Most Americans know May 1 as a celebration of spring, but few realize May Day is also Labour Day, a global holiday that commemorates the working class and organized labor around the world.
Each year, people across the globe commemorate Labour Day, also known as International Workers’ Day, with large-scale political protests (paywall) organized by socialist groups and labor unions. In many countries, May Day is an official public holiday, and workers have the day off.
Though it’s celebrated internationally, the holiday originated as Labor Day in the United States and has its roots in the rise of trade unions in 19th century Chicago, their hard-fought battle for workers’ rights, and the fight for the eight-hour workday.
Labour Day is an international holiday honoring the struggles of the working class and efforts of unions.
International Workers’ Day was officially recognized in 1889 at the first International Socialist Congress in Paris to commemorate the Haymarket Affair—a bloody confrontation between striking workers and Chicago police in 1886.
Following more violent protests in the US, the Socialist Congress of 1904 made it mandatory to stop work on May Day, calling on “all Social-Democratic Party organizations and trade unions of all countries to demonstrate energetically on May First for the legal establishment of the 8-hour day, for the class demands of the proletariat, and for universal peace.”
For years, factory workers had been forced to work up to 16 hours a day in unsafe conditions. As they organized, they began campaigning for an eight-hour workday.
The Federation of Organized Trades and Labor Unions chose May 1, 1886 as the date when the eight-hour day would become standard. The unions organized a general strike and hundreds of thousands of workers protested and held rallies across the US. An estimated 30,000 to 40,000 walked off the line in Chicago alone.
What began as a peaceful protest quickly descended into bloody violence. On May 3, when workers mobbed a group of strikebreakers trying to leave a plant, Chicago police fired into a crowd, killing at least two.
Outraged activists, anarchists, and union workers staged a rally the next day in Haymarket Square. The event was largely calm, and crowds were beginning to disperse as the final speaker, British socialist Samuel Fielden, began his speech. According to a New York Times article from May 5, 1886 (pdf), the audience grew “wilder and more violent as he proceeded.”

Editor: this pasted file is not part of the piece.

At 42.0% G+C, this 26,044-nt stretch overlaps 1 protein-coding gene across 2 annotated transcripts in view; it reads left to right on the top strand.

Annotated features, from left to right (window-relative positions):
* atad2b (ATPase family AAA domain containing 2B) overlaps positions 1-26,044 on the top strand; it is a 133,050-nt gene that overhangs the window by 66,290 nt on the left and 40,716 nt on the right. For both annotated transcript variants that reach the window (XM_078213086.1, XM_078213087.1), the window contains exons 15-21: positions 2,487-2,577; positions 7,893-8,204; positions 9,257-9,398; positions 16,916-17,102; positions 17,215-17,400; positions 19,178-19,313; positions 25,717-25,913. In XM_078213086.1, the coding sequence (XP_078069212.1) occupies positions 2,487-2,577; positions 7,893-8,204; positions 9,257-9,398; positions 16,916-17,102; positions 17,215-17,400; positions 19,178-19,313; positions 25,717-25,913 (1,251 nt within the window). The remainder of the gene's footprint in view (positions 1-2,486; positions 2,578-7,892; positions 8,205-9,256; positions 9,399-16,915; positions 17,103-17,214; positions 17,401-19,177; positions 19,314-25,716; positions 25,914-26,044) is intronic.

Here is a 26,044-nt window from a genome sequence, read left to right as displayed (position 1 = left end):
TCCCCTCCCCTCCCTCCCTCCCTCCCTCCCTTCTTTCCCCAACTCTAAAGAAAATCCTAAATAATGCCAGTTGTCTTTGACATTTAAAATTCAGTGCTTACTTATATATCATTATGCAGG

Police moved to break up the remaining crowd and someone threw a homemade bomb into their path, instantly killing one officer and mortally wounding six others. Witnesses said there was an exchange of gunfire between the police and demonstrators, but it’s unclear who fired first or if any police were hit. According to historian Paul Avrich, the police fired on the fleeing protestors, reloaded, and fired again—killing at least four civilians.
Within two minutes, the entire square was empty except for the dead.
Seven policemen and at least four workers were killed, and another officer died two years later from complications relating to an injury sustained in the gunfire. Around 60 policemen were wounded, along with dozens of civilians (officials were unsure how many were actually hurt during the incident because many workers feared they’d be arrested if they sought medical treatment).
Eight anarchist activists were found guilty of murdering the officer who died in the bomb blast, though there was no evidence linking any of them to the crime. Newspaper coverage and the trial itself were heavily prejudiced against the defendants, six of whom were German. The judge sentenced seven to death and one to 15 years imprisonment.
For many Americans, the Haymarket incident and contentious public trials (largely seen as a miscarriage of justice) forever tarnished May 1, tying the day to chaos and bloodshed. President Grover Cleveland worried about glorifying violent protest and established the first weekend in September as a federal holiday for American workers in 1894.
During the Red Scare and Communist paranoia of the 1950s, the holiday came under political fire again. To avoid any association with socialist labor movements, president Dwight Eisenhower declared May 1 “Loyalty Day,” which would be “a special day for the reaffirmation of loyalty to the United States of America and for the recognition of the heritage of American freedom.”
In the UK, Labor Day is a bank holiday. However, May 1 falls on a Tuesday this year and because bank holidays are always on a Monday, the UK will celebrate May Day on May 7.
In the 20th century, communist regimes were among those that embraced May Day most vigorously. To this day, more than 90 countries, including China, Russia, Vietnam, Cuba and North Korea, celebrate workers on May 1.
Poland also celebrates its Constitution Day on May 3, so the two commemorations are combined in a long weekend called Majowka.